Mr Thomas, Head of Science at Bethany School, gives the latest thoughts from his department and how a broad knowledge of all the sciences may just help you eat your breakfast.
A fistful of Gold Awards in National Science Challenges for Bethany Pupils
There is a longstanding national myth that today’s school pupils are not challenged in sciences because all they do is spend more time on their screens while others are landing on the Moon and Mars! Well, this isn’t always true for Bethany scientists. They also go through gruelling national competitions in Science including sitting Olympiads and Science Challenges in Biology, Chemistry, and Physics.
One of our highflyers, Max B, sat the Chemistry Olympiad and he is waiting for the results to be released in March this year. The Physics Challenge, another national competition, ran from Monday 24th to Friday 28th January 2022. Max B, Alex B, Nathan Y, and Sebastian S all achieved Gold Awards in the Senior Physics Challenge. Arthur C, Albie C, Kelvin C all achieved Silver. Edward A and Olaoluwa A each achieved a Bronze Award. Biology Olympiads will take place from March onwards.
The Physics competition usually consists of two sets of challenging questions which are largely about physics ideas, but also encourage some wider reading and interest in the subject. It is an opportunity for pupils to take part in a national physics competition and to develop their confidence in the subject. This is not merely for the very top pupils, but for all those who like to engage in problem-solving questions and develop those skills. Of course, the best preparation is through working through some past papers.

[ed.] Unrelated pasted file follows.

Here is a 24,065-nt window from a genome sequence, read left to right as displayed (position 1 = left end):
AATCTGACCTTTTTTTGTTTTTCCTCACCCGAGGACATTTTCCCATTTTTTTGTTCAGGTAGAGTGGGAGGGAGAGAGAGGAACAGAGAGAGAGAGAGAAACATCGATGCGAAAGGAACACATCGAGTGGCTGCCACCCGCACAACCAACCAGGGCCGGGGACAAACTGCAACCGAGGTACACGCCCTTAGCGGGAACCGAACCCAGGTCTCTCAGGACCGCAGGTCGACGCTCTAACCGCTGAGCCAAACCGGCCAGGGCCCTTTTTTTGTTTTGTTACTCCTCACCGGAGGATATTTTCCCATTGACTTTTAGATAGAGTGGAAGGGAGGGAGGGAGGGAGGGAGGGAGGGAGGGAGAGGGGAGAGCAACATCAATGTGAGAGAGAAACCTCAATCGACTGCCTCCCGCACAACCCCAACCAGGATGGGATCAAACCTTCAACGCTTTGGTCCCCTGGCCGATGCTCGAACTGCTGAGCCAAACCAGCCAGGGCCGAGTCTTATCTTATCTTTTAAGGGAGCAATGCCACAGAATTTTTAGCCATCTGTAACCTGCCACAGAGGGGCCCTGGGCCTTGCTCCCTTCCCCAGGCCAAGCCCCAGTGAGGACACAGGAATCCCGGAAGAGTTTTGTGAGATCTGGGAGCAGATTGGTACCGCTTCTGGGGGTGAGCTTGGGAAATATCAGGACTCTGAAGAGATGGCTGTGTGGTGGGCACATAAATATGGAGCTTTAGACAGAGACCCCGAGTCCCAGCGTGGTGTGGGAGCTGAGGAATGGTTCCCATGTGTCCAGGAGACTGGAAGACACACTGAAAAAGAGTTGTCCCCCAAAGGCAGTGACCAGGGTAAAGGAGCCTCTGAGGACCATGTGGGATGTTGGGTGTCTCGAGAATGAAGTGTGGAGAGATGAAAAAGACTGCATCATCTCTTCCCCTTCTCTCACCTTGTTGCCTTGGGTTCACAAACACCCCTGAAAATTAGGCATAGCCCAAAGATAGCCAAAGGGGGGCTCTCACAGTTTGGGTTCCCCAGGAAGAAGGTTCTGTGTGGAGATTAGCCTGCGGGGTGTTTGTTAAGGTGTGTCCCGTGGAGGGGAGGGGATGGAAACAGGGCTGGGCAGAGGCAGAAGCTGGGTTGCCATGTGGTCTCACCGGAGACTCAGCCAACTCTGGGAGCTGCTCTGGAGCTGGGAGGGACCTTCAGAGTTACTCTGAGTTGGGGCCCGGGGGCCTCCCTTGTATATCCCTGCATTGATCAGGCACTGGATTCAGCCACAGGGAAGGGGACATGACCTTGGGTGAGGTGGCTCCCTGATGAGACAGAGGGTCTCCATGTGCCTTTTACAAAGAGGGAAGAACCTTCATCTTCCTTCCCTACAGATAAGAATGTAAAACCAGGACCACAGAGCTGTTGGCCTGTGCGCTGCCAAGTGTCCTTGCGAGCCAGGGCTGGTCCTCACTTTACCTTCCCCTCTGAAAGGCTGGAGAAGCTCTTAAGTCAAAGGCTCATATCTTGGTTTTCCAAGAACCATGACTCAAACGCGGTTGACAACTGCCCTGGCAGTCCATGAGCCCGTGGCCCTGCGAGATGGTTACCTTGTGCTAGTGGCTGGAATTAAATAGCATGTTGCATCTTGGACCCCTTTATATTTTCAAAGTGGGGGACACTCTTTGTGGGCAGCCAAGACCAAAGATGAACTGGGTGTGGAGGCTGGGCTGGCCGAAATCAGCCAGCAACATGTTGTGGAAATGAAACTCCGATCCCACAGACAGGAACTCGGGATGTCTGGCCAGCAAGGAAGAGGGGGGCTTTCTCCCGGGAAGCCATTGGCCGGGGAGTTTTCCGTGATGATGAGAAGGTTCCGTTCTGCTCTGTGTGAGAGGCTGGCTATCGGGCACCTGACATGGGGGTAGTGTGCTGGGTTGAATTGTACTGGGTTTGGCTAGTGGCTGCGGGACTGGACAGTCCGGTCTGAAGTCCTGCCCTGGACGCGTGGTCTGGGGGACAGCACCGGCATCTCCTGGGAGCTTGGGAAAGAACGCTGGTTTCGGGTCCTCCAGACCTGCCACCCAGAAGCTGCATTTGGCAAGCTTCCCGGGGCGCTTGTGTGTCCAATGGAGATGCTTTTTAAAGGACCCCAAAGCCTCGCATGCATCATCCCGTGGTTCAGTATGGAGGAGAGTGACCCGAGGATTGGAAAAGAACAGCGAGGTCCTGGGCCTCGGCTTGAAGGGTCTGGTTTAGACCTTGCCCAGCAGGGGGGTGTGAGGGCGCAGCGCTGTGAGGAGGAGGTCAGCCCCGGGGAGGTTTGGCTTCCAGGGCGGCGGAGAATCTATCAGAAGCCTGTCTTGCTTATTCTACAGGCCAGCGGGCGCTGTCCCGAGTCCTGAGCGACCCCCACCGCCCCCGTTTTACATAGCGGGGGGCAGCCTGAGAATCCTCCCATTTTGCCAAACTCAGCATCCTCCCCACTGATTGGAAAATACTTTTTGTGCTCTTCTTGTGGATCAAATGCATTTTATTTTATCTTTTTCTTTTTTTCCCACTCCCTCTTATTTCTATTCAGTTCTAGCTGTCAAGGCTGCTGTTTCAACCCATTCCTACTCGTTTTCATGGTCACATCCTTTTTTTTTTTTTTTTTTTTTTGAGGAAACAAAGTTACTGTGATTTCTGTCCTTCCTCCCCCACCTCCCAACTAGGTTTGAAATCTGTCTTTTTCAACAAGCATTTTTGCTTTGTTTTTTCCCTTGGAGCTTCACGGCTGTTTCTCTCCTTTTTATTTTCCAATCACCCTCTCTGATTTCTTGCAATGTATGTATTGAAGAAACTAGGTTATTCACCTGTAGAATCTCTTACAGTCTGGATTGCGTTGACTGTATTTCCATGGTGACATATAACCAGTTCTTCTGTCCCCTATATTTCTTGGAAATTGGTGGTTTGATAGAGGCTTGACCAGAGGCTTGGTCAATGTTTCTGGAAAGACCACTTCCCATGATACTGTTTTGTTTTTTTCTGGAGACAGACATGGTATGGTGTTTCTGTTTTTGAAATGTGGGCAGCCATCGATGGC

The Science Challenges and Olympiads for A Level pupils are an exciting opportunity for them to stretch their problem-solving skills and apply fundamental science principles to novel situations. The Challenges and Olympiads provide an excellent tool to assess and challenge pupils’ ability to work at a high level in Key Stage 5 and beyond. Little knowledge of A Level topics is required, whilst the style of questions is more advanced than pupils will generally be acquainted with. Thousands of pupils take part in the Biology, Chemistry, and Physics national competitions each year.
The good news is that it is not expected that pupils train up for this. They are only encouraged to read around the subject and be familiar with the ideas. Science pupils should develop a broad outlook and an interest in science and not see it all as an exam. This is a competition!